Openness, Permission, Courtesy and Nuances of Licenses – ProfHacker - Blogs - The Chronicle of Higher Education
peter.suber's bookmarks 2017-05-22
"I have noticed before people on Flickr who give their work a CC license and then complain that folks take their photos without informing them (attribution, yes; informing/thanking, no). Sure, it’s good courtesy to thank folks if you use their photos, but such a hassle to do it for each photo you use on a slide deck or such. The whole point of using CC licensed stuff is to not always ask permission. That’s what the CC license is. Permission to anyone. To do what the license permits you to do. I realized that I always 'favorite' any photo I’m planning to use, so I guess I’m giving the creator some kind of indication that I like their photo, but not really telling them I’m planning to use it, or how.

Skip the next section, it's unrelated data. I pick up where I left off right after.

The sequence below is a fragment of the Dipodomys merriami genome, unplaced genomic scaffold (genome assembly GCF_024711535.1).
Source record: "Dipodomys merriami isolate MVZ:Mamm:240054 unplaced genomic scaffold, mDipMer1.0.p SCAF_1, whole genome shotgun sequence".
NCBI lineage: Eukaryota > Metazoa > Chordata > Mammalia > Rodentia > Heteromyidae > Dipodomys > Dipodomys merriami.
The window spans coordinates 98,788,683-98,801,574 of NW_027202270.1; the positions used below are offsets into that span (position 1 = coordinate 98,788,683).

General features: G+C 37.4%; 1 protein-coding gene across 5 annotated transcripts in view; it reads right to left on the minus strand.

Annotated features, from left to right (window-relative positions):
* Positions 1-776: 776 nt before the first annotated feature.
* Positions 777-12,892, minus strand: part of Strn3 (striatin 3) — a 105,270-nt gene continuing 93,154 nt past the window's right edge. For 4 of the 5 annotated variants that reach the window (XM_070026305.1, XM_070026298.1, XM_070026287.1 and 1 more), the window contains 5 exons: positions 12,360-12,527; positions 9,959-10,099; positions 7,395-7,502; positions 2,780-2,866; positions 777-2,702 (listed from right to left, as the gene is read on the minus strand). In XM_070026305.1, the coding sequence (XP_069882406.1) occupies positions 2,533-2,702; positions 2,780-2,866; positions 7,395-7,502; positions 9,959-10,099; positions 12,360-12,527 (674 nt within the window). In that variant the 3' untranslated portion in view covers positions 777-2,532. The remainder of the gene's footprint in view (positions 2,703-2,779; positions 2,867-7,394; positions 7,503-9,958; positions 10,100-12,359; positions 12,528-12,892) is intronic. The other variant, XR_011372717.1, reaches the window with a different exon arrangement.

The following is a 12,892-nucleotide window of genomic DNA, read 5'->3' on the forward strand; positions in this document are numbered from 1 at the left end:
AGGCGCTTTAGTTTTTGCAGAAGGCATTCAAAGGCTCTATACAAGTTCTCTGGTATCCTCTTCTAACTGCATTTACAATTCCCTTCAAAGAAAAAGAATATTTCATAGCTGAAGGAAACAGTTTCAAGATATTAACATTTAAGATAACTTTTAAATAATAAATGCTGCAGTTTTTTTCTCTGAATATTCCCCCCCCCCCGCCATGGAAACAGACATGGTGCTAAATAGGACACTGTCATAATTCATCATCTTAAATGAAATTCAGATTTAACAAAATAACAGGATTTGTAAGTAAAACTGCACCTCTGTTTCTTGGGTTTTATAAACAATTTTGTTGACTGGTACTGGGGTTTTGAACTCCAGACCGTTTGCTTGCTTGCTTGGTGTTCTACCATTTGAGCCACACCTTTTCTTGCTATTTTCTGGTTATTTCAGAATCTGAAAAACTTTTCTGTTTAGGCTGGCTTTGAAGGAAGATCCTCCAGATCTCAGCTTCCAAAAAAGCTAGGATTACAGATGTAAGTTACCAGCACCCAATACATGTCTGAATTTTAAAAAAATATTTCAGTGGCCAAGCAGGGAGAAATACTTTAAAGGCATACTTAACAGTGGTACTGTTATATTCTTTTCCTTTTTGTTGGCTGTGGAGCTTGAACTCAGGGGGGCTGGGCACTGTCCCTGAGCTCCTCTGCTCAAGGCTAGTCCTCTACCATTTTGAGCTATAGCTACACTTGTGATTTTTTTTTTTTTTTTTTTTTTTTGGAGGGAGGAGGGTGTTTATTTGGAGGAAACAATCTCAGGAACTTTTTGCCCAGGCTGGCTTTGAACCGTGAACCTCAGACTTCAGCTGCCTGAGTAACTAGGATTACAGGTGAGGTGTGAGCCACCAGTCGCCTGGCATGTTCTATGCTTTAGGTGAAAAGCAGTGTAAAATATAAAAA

I remember learning this the first time someone republished something of mine without my permission. If it’s CC licensed, the whole point is to tell them they don’t need to seek permission each time. It’s good courtesy, I think, to inform the author, but it’s not necessary. But it’s complex. If a for-profit entity republished my CC-BY-NC article, but publishes it openly and for free, is that a commercial use? What if the space has ads on it, is that a commercial use? If I publish my blog CC-BY and a for-profit magazine regularly republishes it, am I really OK with that? Am I OK with a magazine with values opposed to my own constantly republishing my stuff without my permission? What about if they take derivatives of my writing and use it in a different context, to really make an opposing point to mine, is that acceptable to me? These are not trivial questions, I think, for openness advocates to ask themselves."
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